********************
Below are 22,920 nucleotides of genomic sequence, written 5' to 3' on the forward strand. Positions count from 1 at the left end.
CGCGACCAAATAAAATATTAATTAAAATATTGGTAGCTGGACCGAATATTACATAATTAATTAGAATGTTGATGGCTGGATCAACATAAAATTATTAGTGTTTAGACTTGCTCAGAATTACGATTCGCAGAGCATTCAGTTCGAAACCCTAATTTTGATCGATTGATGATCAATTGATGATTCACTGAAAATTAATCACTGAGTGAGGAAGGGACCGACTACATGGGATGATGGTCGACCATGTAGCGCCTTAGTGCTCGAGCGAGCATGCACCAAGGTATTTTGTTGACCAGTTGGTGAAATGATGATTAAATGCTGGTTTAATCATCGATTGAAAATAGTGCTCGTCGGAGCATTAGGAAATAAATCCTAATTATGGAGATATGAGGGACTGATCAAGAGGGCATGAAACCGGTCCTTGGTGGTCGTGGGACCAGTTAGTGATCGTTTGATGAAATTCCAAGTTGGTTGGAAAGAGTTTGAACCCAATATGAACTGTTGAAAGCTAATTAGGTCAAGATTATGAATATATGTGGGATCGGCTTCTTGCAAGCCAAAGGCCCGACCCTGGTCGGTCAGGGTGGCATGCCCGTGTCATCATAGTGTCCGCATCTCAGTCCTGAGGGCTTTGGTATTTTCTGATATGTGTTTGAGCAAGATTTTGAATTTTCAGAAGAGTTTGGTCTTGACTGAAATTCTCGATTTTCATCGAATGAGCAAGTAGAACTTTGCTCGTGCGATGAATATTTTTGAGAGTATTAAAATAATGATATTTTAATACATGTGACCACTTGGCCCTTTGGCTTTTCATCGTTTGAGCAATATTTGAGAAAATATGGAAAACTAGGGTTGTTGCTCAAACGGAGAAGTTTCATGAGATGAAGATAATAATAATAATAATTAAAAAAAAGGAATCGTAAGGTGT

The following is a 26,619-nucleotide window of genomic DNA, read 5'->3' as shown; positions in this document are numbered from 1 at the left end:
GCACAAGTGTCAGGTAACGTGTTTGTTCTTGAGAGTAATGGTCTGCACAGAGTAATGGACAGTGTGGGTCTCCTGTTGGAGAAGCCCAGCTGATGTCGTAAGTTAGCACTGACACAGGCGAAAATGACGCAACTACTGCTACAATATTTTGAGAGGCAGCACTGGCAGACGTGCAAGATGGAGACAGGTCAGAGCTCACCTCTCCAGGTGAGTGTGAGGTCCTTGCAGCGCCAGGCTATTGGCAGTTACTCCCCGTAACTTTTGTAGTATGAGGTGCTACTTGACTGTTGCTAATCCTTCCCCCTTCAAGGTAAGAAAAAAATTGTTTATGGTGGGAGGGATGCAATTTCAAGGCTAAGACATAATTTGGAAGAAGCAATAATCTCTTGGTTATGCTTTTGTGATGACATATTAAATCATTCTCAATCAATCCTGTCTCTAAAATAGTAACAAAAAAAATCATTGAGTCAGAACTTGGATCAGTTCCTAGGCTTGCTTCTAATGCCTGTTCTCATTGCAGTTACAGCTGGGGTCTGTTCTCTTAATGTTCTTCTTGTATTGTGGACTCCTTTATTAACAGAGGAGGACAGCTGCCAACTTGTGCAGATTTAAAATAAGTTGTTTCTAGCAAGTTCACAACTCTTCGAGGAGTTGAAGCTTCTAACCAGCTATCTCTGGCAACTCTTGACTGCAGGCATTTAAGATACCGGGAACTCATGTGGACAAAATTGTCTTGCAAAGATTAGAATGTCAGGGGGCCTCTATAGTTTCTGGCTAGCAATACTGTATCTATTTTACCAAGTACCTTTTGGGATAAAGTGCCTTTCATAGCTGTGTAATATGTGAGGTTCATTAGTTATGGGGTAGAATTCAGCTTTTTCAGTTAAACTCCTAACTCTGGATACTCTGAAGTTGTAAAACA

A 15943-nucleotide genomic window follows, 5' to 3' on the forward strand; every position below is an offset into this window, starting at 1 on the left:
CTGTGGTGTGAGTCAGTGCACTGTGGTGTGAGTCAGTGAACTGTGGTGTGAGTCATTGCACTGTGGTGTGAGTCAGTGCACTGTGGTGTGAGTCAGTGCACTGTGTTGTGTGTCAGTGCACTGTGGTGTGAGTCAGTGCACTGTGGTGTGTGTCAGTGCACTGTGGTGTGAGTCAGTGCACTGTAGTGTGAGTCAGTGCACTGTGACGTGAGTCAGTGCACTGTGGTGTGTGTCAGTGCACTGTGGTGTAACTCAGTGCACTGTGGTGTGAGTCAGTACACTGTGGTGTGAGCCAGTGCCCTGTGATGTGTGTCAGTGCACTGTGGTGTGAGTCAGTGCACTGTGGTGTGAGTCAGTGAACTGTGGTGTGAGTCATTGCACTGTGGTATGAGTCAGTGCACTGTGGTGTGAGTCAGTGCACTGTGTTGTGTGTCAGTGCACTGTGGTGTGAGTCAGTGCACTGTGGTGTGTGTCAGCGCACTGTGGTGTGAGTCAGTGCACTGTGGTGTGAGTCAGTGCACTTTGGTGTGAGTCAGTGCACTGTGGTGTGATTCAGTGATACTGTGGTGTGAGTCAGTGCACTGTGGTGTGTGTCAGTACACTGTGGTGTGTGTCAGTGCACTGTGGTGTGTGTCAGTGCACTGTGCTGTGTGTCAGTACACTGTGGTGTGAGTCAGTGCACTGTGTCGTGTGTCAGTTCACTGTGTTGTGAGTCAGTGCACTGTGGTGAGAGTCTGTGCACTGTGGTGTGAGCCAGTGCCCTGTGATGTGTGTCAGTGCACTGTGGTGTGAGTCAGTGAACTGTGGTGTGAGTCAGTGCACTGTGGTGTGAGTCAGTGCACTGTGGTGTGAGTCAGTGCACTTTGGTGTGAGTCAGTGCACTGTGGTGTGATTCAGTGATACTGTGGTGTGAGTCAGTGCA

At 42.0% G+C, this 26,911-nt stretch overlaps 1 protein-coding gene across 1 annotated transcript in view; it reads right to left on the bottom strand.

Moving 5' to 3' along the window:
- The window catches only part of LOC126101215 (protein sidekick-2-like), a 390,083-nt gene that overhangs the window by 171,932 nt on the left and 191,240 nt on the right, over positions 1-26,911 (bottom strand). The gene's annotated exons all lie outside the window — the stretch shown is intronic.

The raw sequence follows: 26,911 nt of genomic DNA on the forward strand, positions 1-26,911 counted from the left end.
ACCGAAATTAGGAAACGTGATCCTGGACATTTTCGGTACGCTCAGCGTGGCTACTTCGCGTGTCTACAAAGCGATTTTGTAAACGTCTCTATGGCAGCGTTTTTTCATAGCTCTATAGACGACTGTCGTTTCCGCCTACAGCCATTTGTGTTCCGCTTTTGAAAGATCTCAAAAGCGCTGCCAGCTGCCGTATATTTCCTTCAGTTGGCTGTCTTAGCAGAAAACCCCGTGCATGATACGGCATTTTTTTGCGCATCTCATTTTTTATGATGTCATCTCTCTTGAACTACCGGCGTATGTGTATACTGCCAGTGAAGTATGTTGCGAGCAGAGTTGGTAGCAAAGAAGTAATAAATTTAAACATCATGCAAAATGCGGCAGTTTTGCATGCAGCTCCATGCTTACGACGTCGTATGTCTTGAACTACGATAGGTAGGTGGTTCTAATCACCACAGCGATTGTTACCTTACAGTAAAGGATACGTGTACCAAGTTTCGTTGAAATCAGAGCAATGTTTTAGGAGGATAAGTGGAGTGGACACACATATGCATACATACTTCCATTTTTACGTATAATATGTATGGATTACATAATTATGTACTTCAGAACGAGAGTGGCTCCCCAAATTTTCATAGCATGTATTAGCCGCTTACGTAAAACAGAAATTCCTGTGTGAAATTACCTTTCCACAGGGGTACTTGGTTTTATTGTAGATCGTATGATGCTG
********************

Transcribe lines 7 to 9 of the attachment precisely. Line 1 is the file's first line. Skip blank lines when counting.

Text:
At 42.0% G+C, this 26,911-nt stretch overlaps 1 protein-coding gene across 1 annotated transcript in view; it reads right to left on the bottom strand.

Moving 5' to 3' along the window:
- The window catches only part of LOC126101215 (protein sidekick-2-like), a 390,083-nt gene that overhangs the window by 171,932 nt on the left and 191,240 nt on the right, over positions 1-26,911 (bottom strand). The gene's annotated exons all lie outside the window — the stretch shown is intronic.